Tesla Motors Inc. unveiled the latest version of its Model S electric sedan on Thursday at a glitzy event in an airport just outside of Los Angeles along with a new automated driving system.
The car, introduced by Tesla Chief Executive Elon Musk as "The D," runs on all-wheel-drive and contains one motor in the front and another in the back. Tesla claimed that The D can go from 0 to 60 mph in 3.2 seconds and has a top speed of 155 mph with a 275-mile range.
"This car is nuts," Musk said. "It's like taking off from a carrier deck. It's just bananas."
Musk also mentioned that the most recent cars coming off the Tesla assembly line has been equipped with autopilot technology. According to an article published in Businessweek, the electric car company added radar to sense and avoid objects and tied its GPS into the system to let interesting things happen now and in the future.
"You can step out of the car and have it park itself in the garage," Musk said. "Later, you will be able to summon the car. It will come to wherever you are. There's also something else I would like to do. Many of our engineers will be hearing this in real time. I would like the charge connector to plug itself into the car, sort of like an articulating snake. I think we will probably do something like that."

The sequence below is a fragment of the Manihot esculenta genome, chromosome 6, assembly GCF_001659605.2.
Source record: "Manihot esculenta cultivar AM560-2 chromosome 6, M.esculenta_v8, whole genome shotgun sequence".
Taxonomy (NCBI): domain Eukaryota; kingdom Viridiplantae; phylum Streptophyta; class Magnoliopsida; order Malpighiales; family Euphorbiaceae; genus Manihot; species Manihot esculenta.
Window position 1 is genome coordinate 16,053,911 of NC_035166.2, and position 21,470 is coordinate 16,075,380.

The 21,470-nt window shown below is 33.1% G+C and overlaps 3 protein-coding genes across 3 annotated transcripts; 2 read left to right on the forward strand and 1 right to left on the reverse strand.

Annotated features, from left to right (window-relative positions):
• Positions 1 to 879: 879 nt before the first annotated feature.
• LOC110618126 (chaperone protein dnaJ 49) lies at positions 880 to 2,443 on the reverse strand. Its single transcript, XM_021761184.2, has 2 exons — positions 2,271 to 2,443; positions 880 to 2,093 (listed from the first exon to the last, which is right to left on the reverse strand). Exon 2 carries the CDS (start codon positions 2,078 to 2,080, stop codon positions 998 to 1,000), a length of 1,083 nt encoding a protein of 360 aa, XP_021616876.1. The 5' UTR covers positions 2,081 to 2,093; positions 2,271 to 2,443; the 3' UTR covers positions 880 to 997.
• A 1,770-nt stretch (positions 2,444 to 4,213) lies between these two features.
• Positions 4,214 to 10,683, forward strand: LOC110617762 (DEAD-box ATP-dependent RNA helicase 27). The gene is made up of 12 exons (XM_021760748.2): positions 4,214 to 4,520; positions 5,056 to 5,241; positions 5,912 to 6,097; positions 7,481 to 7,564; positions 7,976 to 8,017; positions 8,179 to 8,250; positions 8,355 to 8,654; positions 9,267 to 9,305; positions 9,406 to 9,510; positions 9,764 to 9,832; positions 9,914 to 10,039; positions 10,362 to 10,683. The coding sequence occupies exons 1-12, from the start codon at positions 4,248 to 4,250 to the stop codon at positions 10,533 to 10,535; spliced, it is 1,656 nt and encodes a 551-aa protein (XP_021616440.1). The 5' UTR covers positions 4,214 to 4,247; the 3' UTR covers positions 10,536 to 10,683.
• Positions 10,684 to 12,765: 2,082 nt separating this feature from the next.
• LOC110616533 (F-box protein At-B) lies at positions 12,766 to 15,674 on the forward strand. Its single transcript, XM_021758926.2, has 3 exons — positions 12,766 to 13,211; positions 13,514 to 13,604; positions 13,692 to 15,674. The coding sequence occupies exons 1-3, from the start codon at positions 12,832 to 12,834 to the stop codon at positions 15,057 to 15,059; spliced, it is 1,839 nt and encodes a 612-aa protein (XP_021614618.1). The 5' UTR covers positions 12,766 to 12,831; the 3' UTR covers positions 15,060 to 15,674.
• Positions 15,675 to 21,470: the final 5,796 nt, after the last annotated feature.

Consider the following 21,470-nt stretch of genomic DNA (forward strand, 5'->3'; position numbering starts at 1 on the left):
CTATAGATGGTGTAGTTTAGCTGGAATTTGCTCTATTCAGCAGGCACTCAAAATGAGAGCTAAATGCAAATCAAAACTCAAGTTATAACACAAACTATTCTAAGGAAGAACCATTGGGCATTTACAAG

According to an article posted in the Wall Street Journal, the new autopilot features rely on a combination of radar, sonar and cameras to detect and recognize stop signs, pedestrians and highway barriers. A Huffington Post article noted that the autopilot will also enable the car to park on its own without a driver and monitor its environment to help out the driver, including a computer that reads speed-limit signs and adjusts the car's speed accordingly.
Tesla built The D, a faster version of the Model S, in an all-wheel-drive configuration to allow for better road handling, improved efficiency and boosts in power and acceleration. Huffington Post reports that the top model of the D fleet, the AD P85D, is expected to start shipping this December, while other models will follow suit in February 2015.
However, some people had a few reservations about Tesla's newest supercar. Carter Driscoll, a senior analyst at an investment bank, told Huffington Post that Musk drummed up excitement for the all-wheel drive announcement, considering that overall electric car sales in the United States in 2014 remained stagnant.
"I have heard some people in cooler climates question the handling," said Driscoll.
Driscoll later said that Tesla wanted "to continue to generate buzz about this great vehicle and that it's continuing to move forward," noting that "it's not a stagnant vehicle."
Tesla has set the cost of the Model S around $120,000, according to the Wall Street Journal. Adding a second motor and the autopilot system would cost an extra $14,600 and $4,250 respectively.